(November 16, 2015 / JNS) By Deborah Fineblum Schabb/JNS.org
The Mensch on a Bench is so much happier now than he was a year ago. Look carefully and you will notice that, whereas the previous Mensch had a decidedly worried look, this latest version of the popular Hanukkah toy is flashing an exuberant grin.
Is the erstwhile Mensch smiling because he expects to be in some 100,000 homes by year’s end? In truth, the change in visage was suggested last year by the “sharks” on ABC’s “Shark Tank” program, where Mensch on a Bench founder Neal Hoffman pitched for—and secured—investors in his company. The requested change in facial expression was one that Hoffman was happy to make.
“We were going so fast—in less than a year we went from concept to product on the shelf—that I didn’t match the Mensch’s face to the one in the book,” Hoffman told JNS.org, referring to how the plush doll is sold for around $30 along with a book that tells the story of Hanukkah while featuring “Moshe the Mensch” guarding the miraculous lights of the menorah in the ancient Temple.
But the 38-year-old Cincinnati man, a toy pro after his six years with Hasbro, is not one to rest on his laurels—or his bench. Having sold out last year’s crop of 60,000 units—the previous year, his initial run of 1,000 Mensches was snapped up within 10 days—he has already sold 50,000 this fall, well ahead of last year’s pace. And at outlets such as Target and Bed, Bath & Beyond, the Mensch and his book now have company—Hoffman has produced a new plush menorah (featuring the kids from his son’s Hebrew school singing all three prayers over the Hanukkah candles), a plush dreidel, an activity book, and the perennial Hanukkah favorite, chocolate.
All of those products share a theme.
“It’s about putting more ‘fun-ukkah’ in Hanukkah,” Hoffman said.
The Mensch first popped into Hoffman’s brain when his 4-year-old, Jacob, was begging his dad for an Elf on the Shelf—the legendary Christmas toy.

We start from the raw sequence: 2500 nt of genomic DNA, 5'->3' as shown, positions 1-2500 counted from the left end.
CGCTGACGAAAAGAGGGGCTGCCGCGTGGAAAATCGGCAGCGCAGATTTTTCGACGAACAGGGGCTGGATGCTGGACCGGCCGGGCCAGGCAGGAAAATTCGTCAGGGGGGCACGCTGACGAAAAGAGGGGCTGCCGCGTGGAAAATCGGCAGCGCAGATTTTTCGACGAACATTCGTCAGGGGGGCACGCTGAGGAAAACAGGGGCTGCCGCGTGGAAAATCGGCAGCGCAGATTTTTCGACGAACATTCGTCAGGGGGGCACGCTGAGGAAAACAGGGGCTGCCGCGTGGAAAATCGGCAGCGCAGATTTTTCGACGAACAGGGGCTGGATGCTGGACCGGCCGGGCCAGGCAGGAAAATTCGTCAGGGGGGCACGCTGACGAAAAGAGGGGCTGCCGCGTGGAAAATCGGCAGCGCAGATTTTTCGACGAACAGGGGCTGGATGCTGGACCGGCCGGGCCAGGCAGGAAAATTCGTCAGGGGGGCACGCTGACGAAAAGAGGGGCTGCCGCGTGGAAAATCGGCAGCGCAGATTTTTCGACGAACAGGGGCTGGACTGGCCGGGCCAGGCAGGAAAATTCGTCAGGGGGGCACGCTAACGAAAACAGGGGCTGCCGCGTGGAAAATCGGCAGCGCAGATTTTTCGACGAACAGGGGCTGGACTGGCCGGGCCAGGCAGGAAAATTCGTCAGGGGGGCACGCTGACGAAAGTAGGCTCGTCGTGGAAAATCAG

“Why shouldn’t Jewish kids have something they can relate to?” Hoffman reasoned, adding that interfaith families now employ the Mensch to introduce Jewish traditions and values into their homes.
“To be a mensch is first and foremost to be an ethical person, someone who cares about others and is doing the right thing,” Hoffman said. “It’s a very Jewish message.”
That pleases ones of his biggest fans: Ina Hoffman, his mother.
“Creative? Yes, he always was, and even when he was young he was fascinated by how businesses work,” said Ina, speaking from her Salem, Mass., home. “He comes up with amazing ideas and, unlike most people, he acts on them.”
Of course, she is proud of her son’s success, but mostly, Ina is proud of something less fleeting.
“It takes a mensch to promote a mensch,” she said. “He brought the idea to so many who didn’t have the awareness of what a mensch is.”
Evidently, it’s not a message limited to kids, with the likes of Whoopie Goldberg (the Mensch was featured on her show, “The View”) and former U.S. senator Joe Lieberman caught on camera with the Mensch.
This Hanukkah season, Hoffman has also brought the Mensch into the 21st century as a featured character on Office Depot and OfficeMax’s “Elf Yourself” website. There, through the magic of the computer, visitors can (virtually) dance with the Mensch. (Visit www.elfyourself.com and, after placing your picture in the elf, select “Let’s Dance” and then “Oh Hanukkah”—it’s the Maccabeats’ rendition you will hear. Note: the program is free to sample, but a small charge is made for subsequent visits.)
“I really think the Mensch came at the right time at the right place,” said Neal Hoffman. “With the popularity of Elf on a Shelf, the Jewish community was feeling left out. The Mensch is a Jewish guy, a tool to bring more Hanukkah into our homes.” (The Mensch is under orders to watch over the candles.)
In addition, he said, “the Mensch teaches Jewish concepts and values,” including designating one night of the eight during Hanukkah to buy gifts for those less fortunate.
“The goal is to make family Hanukkah celebrations more memorable,” the entrepreneur said, adding, “The Mensch is an inside joke and Jews love inside jokes.”
With his smiley new face, the Mensch is winning over new fans. Among them is Sarah Segal, who was intimidated by the old Mensch’s facial expression but has now warmed up to the toy, said her father and Hoffman’s friend, Allan Segal of North Andover, Mass.
“She was only 3 at the time and didn’t like it [at first], but I knew the Mensch was a home-run,” Allan Segal said. “Neal is a very creative guy.”
Stay tuned for an ever-expanding Mensch universe. Hoffman is currently toying with a female version of the Mensch—hello, Maidel on a Bench?—and “Mensch celebrations” of other Jewish holidays. A Mensch television cartoon show is also in the works.
“He’s always coming out with cool new ideas and products,” Segal said. “You don’t see the Elf on a Shelf doing that. After Christmas the Elf is over. But the Mensch? He just keeps going.”